With life becoming fuller and busier, it’s easy to lose track of what you did from one week to the next. Moving through life on autopilot may seem like an effective way to get things done, but sometimes this means experiencing less joy while carrying out daily tasks. Juggling too many things without the occasional pause may also mean missing the simple everyday moments that make life beautiful.
It’s good to practise mindfulness throughout the day. And the best thing about mindfulness is that it can be done anytime and anywhere, be that standing in a queue, sitting at your desk or carrying out household tasks. All you need to do is focus on your breathing and by letting go of your thoughts you can fully connect with the moment. Every time a thought pops up simply let it go and gently guide your mind back to the breath. It’s a great technique if you’re feeling the pressure of the day and would like to check in with yourself.
Another technique is to become aware of the sensations in your body. For example, your feet on the floor, your body in a chair or how your clothes feel against your skin. You could even try wiggling your fingers and toes or doing a few stretches, shifting your attention away from your mind and to your body and the present moment. And to go a step further it’s nice to look around and appreciate the details of your immediate surroundings. This could include the view from your window – taking in the buildings, the trees, the sky. If you work at a computer this is a good exercise because it gives your eyes a rest from the screen.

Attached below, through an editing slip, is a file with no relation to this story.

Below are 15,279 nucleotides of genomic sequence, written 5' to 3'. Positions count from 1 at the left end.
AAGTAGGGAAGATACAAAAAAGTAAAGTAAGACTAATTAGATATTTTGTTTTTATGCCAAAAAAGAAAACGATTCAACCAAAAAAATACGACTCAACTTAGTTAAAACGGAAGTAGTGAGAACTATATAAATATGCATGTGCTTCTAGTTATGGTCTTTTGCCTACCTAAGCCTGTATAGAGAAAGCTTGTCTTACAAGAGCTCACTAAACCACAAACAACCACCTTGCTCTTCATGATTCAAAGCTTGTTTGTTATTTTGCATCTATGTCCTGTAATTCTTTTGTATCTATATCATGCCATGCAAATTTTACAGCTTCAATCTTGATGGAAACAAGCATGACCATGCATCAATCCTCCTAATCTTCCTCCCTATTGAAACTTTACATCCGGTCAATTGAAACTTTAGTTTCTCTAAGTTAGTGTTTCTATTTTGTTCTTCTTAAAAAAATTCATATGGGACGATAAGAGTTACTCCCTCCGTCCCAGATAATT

A lovely everyday ritual is to stop and make tea. Not only does it take you away from what you’re doing but it also rehydrates and gives you something to taste. Being mindful of the senses is a helpful way to welcome us into the present moment. To make it even more of an occasion, while you’re making a pot of tea, focus fully on the task and pause as it brews. It’s a wonderfully calming process to break up the day, especially when it’s shared with others.
A great exercise that changes your scenery, exposes you to light and fresh air and enables you to be more mindful – and if you’re feeling stressed or overwhelmed it can gently ease the pressure, often bringing some perspective to the situation. A walk can be incorporated into a lunchbreak or become a morning or evening activity. Just getting up and walking around your building of work or your home can make a huge difference to your day. You may even wish to try mindful walking, which involves being conscious of the sensations of movement in your body and having a greater awareness of the world around you.
Many people love to get lost in a good book, and picking up a book or magazine can help you to slow things down. It could be argued that when a person is reading they are not fully present, but I think in a world of activity and non-stop technology it’s valuable to spend time immersed in one pursuit. So, whether you take 15 minutes at lunchtime or use reading to unwind at the end of your day, it’s a nice habit to make space for.
Creating time to quieten the mind permits you to stop, relax and look inward. Having a few minutes of quiet can enable you to gain a better understanding of how you are feeling. If you’re not sure how to approach meditation, there are many resources to help. You can find them online, in books or they can be downloaded to your phone. They range from guided sessions on relaxation to support with a whole range of things, there really is something for everyone. Meditation is a wonderful habit to introduce to your daily routine helping you to become a little more present in everyday life.
This article was originally published in Issue 7, Breathe Magazine – Renewed Light.